Many of RBS’s SME customers are so unprofitable that it’s trying to transfer them into a ‘non-core’ division, according to a report in today’s Times. Apparently the state-controlled RBS is making so little money out of these loans – which were doled out at extremely generous interest rates during the boom times – that they want to siphon them off into a separate section, where they’ll presumably receive much less attention than their more profitable brethren. In a week in which the British Bankers Association again trumpeted its members’ support for small business, this is a timely reminder that we’ve still got a long way to go…
The Times has got its hands on an internal RBS memo, sent out last week to managers in its small and medium-sized business division, explaining that it wants to divide customers into two groups. It hasn’t quite worked out how yet, but it will clearly be on the basis of how valuable their custom is. For instance, some have been borrowing money at 2% above base rate – and since RBS’s cost of borrowing is more than that, it’s effectively making a loss on every loan. So perhaps not surprisingly, it wants to get shut of these at the earliest possible opportunity.
The bad news – particularly for those in this non-core division, which apparently is likely to include most firms who’ve taken out loans on property – is that they’re unlikely to get any more cash out of RBS unless they agree to a much higher interest rate on their existing loan. And if they refuse to pay and look elsewhere, the Times suggests they’ll have to disclose that their previous application has been rejected – thus affecting their chances of another bank coughing up.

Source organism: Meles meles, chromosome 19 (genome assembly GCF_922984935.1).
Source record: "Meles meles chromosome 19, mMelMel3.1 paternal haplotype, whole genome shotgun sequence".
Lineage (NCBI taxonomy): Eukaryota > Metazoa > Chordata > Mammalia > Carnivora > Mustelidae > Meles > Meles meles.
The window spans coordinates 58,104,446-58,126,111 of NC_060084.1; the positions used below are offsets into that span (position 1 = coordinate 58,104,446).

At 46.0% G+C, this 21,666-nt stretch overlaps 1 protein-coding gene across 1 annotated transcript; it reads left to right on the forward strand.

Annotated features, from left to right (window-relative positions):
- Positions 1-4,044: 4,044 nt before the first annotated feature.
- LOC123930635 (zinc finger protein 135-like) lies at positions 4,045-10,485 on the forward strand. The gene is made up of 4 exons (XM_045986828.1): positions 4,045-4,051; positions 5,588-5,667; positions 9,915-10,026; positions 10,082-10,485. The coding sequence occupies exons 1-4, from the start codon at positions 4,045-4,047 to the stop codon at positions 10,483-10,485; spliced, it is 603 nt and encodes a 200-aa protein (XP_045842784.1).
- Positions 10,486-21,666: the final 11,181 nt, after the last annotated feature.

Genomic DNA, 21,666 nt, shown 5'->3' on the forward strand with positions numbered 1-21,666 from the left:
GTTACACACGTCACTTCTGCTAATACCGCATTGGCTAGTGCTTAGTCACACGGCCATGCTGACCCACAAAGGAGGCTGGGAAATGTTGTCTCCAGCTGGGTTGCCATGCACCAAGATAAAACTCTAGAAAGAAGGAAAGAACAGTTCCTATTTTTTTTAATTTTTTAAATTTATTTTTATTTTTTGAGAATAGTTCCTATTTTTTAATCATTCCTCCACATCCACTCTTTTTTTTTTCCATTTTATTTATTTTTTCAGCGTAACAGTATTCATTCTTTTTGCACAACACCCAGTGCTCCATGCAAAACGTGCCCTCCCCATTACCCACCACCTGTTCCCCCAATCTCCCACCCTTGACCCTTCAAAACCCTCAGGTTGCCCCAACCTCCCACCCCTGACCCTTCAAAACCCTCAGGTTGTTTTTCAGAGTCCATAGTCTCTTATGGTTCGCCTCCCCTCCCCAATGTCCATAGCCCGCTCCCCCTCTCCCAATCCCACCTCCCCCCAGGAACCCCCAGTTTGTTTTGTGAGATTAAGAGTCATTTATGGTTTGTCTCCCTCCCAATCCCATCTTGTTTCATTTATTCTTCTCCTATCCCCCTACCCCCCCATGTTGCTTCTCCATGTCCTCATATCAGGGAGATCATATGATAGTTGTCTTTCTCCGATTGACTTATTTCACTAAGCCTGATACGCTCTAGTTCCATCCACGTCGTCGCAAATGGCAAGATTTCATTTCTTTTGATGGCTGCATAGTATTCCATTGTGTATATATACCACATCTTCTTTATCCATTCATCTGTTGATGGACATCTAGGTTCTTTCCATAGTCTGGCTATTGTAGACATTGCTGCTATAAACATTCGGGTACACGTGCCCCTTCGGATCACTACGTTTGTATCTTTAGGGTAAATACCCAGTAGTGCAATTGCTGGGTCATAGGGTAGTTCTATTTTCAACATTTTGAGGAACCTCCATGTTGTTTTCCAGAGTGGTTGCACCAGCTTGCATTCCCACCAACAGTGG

Small business groups are crying foul, but in some ways this isn’t a big surprise. Part of the reason why RBS got into this mess is that it shelled out too much money at overly-generous rates. So it follows that it can only get itself out of this mess by getting this business off its books – as per its previously announced plan to run down about £240bn of toxic assets via a ‘bad bank’.
The BBA said on Tuesday that lending to small businesses rose by £287m in April, with 48,000 new relationships established. But with the banks (particularly those under state control) trying desperately to rebuild their battered balance sheets, it seems inevitable that SMEs are going to find it hard to borrow at decent rates for some time yet.
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Small business hit as RBS siphons off non-core borrowers
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